Today I wanted to talk about a topic that I brushed upon briefly in my last post about fantastical entities in Wheel of Time, and that has to do with how much the author allows their world to diverge from the real world, most particular in high fantasy. As is the case with most of the artistic choices surrounding the genre, it’s not a matter of right and wrong; in this case, more does not necessarily mean better.
If this topic sounds vaguely familiar, it’s because I did a blog post on it back in August, a lifetime ago, discussing how more present or less present settings can affect how much the characters or plot stand out as a whole. Today, I would simply like to discuss its affects on the reading experience.
High fantasy is still high fantasy, which means the book takes place in a setting that is not earth-like. The names are almost always fictional. But in books with low-level development, the setting aligns with reader expectations. The details are more generalized, the setting-specific cultural elements are relatively few in number, the feel of the setting relatively familiar.
Fantasy readers may consider this a bad thing; the definition of the genre is based wholly on its setting, and if its setting is not breath-taking, then what’s the point? Well, the point is that fantasy is not wholly about setting. That is its foundation; a piece, not the sum. It’s not just that anywhere is possible in fantasy; it’s that anyone and anything is possible too. There are certain storybeats told best in the fantasy genre. There are certain character archetypes that shine in fantasy in a way they don’t shine elsewhere.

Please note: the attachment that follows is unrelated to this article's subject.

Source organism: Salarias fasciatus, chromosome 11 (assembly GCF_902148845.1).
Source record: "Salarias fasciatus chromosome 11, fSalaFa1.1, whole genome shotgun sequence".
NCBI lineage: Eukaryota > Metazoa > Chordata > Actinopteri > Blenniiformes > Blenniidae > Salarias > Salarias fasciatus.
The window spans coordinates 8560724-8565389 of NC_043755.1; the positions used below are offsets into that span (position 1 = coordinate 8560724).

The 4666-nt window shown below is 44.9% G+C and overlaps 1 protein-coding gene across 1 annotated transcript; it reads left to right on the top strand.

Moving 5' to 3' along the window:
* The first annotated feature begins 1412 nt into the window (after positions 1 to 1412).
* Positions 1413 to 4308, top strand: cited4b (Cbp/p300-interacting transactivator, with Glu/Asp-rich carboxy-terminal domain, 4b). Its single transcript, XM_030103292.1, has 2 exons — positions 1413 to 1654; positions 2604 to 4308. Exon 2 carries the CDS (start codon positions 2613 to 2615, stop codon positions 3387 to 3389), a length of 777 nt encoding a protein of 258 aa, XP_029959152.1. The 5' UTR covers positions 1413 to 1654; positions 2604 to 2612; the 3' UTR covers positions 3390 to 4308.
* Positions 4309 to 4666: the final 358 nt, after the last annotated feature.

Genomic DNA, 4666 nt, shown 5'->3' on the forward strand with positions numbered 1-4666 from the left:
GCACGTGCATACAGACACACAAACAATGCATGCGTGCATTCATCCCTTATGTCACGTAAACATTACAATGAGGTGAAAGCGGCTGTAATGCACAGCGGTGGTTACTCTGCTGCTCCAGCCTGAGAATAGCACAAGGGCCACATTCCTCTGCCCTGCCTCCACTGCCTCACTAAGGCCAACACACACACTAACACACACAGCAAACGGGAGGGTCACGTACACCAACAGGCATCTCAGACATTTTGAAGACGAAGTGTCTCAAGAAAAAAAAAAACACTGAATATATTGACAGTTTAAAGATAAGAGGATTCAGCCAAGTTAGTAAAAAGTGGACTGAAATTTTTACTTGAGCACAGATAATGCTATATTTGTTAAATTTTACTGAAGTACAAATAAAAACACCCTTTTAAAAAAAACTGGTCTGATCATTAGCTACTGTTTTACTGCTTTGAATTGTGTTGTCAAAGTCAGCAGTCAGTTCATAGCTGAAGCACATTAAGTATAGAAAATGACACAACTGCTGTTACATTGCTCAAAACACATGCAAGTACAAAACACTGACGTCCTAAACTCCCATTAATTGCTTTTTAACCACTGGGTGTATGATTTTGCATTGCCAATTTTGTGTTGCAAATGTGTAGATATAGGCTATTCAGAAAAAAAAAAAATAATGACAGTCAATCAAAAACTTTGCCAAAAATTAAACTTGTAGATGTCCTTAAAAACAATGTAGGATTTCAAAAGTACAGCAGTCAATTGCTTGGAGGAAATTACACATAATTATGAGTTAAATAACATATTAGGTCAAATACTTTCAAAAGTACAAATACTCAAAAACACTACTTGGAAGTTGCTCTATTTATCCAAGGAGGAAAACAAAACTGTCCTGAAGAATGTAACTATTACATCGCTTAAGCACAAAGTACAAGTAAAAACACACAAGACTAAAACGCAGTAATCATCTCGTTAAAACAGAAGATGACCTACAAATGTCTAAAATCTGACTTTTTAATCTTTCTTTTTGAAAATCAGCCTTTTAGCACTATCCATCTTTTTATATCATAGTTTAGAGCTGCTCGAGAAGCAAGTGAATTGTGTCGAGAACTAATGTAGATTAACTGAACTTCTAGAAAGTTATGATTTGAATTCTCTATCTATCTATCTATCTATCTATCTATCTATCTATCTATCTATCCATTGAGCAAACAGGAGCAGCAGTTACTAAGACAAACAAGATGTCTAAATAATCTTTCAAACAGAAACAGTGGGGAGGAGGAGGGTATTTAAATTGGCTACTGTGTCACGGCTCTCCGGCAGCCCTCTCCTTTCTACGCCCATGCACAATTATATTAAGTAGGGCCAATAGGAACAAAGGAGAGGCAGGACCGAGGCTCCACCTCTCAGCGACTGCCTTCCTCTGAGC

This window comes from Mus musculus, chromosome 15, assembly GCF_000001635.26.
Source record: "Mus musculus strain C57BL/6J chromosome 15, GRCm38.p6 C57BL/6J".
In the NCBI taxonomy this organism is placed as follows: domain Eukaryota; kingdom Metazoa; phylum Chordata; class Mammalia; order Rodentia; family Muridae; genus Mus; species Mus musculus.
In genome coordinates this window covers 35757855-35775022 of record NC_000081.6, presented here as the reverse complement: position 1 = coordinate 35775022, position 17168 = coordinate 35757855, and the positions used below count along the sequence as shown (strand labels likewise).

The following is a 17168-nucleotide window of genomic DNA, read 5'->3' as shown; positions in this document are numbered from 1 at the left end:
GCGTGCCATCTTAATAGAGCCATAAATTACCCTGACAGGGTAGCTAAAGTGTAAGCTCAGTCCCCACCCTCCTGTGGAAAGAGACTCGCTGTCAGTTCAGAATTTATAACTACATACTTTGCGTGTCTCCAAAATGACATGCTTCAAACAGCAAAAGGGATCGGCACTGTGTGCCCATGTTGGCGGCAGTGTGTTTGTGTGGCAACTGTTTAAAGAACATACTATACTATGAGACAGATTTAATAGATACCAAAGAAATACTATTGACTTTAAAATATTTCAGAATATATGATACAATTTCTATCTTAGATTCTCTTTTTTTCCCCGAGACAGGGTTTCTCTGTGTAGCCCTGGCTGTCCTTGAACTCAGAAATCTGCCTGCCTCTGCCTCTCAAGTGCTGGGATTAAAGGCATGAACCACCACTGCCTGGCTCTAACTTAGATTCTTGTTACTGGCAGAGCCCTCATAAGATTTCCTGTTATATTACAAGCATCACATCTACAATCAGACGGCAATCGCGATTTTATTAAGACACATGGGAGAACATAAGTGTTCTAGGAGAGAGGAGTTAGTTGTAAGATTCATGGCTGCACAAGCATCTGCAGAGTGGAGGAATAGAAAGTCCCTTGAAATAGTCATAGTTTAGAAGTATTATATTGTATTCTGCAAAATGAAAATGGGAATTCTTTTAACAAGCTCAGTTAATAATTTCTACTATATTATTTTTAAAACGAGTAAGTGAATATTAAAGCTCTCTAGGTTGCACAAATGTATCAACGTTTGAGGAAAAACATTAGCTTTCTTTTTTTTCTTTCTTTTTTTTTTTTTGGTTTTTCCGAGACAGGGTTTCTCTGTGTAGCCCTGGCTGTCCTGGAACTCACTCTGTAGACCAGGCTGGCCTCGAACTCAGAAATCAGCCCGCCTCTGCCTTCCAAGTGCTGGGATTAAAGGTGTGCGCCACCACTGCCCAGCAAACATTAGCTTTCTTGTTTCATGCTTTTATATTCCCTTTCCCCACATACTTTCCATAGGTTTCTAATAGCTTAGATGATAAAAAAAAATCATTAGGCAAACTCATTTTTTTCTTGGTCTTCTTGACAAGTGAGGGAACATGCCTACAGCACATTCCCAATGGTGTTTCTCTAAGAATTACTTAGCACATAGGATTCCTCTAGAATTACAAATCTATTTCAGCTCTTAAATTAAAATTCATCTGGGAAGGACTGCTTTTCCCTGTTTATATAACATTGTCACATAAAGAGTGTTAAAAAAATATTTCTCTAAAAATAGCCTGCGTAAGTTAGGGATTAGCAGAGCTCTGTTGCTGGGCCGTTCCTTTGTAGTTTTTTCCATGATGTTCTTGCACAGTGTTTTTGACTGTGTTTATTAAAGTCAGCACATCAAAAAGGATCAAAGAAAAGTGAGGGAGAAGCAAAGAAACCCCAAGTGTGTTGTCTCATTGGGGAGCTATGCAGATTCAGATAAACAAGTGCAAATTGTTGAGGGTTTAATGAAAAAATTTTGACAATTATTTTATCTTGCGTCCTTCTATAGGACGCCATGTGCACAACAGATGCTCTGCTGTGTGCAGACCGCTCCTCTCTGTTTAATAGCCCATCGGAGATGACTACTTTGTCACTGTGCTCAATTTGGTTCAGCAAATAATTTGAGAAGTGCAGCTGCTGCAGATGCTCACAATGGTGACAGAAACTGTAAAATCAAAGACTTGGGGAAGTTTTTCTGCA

And when such possibilities are written about, a certain amount of care must be tended to when it comes to the flow of information like what I talked about in the Prequel Debate, though on a smaller scale. With a finite amount of page space, the development of the setting must come at a cost to something else. Sometimes, somehow, less information is more information.
Consider point of view. First person narration is focused completely on the mind of the narrator. The reader’s knowledge is restricted to whatever the narrator sees, hears, knows. But that restriction in perspective does not necessarily prevent the reader from seeing the character growth of the non-PoV characters. It does not prevent a reader from getting attached to those other characters. And, obviously, it allows them to be better connected to the first person narrator. Low-level setting development can be the same concept; by being choosy with what specific elements gets developed in regards to the setting, the author can highlight those parts that do get developed, or can spend that time instead giving more attention to the characters or the plot.